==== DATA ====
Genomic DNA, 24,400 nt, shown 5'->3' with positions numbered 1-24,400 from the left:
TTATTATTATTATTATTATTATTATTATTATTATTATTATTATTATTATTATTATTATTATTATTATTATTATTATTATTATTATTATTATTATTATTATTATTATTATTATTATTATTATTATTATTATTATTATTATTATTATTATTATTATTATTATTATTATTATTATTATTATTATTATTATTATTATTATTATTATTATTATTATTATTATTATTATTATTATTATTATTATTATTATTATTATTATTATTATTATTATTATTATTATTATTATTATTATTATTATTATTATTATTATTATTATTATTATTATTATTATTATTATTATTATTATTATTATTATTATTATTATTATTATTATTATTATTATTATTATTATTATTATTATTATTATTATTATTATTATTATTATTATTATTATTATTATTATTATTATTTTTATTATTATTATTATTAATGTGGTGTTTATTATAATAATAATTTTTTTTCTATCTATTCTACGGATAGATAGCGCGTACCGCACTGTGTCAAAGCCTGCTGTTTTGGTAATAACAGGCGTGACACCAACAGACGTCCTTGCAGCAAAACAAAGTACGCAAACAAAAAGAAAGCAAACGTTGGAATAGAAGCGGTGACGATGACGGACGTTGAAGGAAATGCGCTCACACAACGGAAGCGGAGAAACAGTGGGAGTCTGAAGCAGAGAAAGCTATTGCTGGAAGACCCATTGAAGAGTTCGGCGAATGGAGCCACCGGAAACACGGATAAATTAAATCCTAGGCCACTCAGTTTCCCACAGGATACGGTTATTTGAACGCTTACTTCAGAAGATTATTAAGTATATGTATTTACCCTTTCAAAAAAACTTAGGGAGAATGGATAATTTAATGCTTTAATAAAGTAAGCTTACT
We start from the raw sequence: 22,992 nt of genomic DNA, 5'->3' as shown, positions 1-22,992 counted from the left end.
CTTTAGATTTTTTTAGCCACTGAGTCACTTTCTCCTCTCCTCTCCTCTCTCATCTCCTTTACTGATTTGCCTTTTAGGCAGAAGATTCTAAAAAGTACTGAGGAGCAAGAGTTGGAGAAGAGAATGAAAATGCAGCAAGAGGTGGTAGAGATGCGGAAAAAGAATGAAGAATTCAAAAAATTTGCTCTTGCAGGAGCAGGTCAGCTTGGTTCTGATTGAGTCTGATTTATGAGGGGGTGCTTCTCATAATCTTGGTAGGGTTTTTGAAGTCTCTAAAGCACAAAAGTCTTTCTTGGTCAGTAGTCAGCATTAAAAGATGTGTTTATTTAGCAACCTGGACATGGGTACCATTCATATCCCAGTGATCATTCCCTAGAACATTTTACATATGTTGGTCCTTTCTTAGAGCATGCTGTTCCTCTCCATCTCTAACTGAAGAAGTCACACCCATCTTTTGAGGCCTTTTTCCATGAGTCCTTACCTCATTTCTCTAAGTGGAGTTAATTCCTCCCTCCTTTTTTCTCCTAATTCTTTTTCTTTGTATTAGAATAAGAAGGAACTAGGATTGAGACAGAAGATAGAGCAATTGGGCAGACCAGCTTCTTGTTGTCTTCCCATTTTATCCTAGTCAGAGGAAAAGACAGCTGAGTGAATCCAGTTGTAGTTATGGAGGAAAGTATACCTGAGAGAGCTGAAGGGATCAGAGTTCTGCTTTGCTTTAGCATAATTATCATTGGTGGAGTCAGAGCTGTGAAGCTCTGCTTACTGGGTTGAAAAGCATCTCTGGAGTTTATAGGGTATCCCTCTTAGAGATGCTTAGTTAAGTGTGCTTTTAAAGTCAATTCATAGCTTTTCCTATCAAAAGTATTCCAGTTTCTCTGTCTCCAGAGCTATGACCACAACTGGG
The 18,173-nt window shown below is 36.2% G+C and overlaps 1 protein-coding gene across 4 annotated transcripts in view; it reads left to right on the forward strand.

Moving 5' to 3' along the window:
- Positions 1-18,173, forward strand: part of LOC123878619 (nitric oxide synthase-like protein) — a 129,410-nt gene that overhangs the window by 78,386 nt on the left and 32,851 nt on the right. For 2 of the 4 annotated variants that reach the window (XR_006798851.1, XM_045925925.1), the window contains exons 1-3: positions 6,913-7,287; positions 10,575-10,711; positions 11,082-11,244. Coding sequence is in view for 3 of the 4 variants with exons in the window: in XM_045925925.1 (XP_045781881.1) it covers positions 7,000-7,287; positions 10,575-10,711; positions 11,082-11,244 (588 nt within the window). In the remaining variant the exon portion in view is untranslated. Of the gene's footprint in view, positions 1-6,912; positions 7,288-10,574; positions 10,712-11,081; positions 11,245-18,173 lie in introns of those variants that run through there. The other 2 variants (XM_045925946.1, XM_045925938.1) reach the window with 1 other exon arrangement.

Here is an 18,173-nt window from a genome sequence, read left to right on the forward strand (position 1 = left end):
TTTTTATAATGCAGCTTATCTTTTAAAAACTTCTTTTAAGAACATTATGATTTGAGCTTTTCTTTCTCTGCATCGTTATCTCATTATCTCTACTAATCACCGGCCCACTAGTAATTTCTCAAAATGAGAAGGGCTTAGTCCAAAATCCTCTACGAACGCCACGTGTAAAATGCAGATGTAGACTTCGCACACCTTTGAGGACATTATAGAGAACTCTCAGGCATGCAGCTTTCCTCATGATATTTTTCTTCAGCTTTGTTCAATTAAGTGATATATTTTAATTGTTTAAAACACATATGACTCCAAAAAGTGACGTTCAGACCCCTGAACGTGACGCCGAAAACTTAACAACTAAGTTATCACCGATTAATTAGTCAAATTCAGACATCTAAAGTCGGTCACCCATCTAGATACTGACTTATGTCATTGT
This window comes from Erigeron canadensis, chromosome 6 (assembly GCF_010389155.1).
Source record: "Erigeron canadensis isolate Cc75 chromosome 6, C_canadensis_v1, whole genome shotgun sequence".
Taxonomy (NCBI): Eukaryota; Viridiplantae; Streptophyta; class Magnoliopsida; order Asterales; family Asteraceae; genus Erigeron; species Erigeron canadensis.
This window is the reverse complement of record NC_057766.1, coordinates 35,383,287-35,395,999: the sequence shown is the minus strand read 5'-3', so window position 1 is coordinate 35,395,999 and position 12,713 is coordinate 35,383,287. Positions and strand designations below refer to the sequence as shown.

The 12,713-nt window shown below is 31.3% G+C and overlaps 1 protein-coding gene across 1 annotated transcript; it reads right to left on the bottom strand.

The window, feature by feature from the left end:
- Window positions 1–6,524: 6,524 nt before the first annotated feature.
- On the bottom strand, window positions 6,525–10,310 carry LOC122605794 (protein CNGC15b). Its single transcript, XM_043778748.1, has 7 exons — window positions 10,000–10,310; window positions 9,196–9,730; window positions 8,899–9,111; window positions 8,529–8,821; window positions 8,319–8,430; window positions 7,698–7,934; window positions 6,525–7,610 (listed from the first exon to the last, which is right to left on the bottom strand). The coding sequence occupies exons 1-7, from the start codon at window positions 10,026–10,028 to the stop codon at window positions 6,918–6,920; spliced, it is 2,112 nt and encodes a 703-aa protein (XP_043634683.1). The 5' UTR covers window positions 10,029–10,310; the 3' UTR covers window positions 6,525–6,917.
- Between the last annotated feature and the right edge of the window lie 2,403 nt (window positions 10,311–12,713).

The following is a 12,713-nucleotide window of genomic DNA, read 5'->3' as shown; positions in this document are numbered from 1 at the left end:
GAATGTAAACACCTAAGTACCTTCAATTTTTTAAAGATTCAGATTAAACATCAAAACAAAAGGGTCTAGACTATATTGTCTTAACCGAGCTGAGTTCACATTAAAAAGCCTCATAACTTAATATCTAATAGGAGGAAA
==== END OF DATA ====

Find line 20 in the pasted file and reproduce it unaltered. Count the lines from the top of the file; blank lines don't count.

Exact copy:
GAATGTAAACACCTAAGTACCTTCAATTTTTTAAAGATTCAGATTAAACATCAAAACAAAAGGGTCTAGACTATATTGTCTTAACCGAGCTGAGTTCACATTAAAAAGCCTCATAACTTAATATCTAATAGGAGGAAA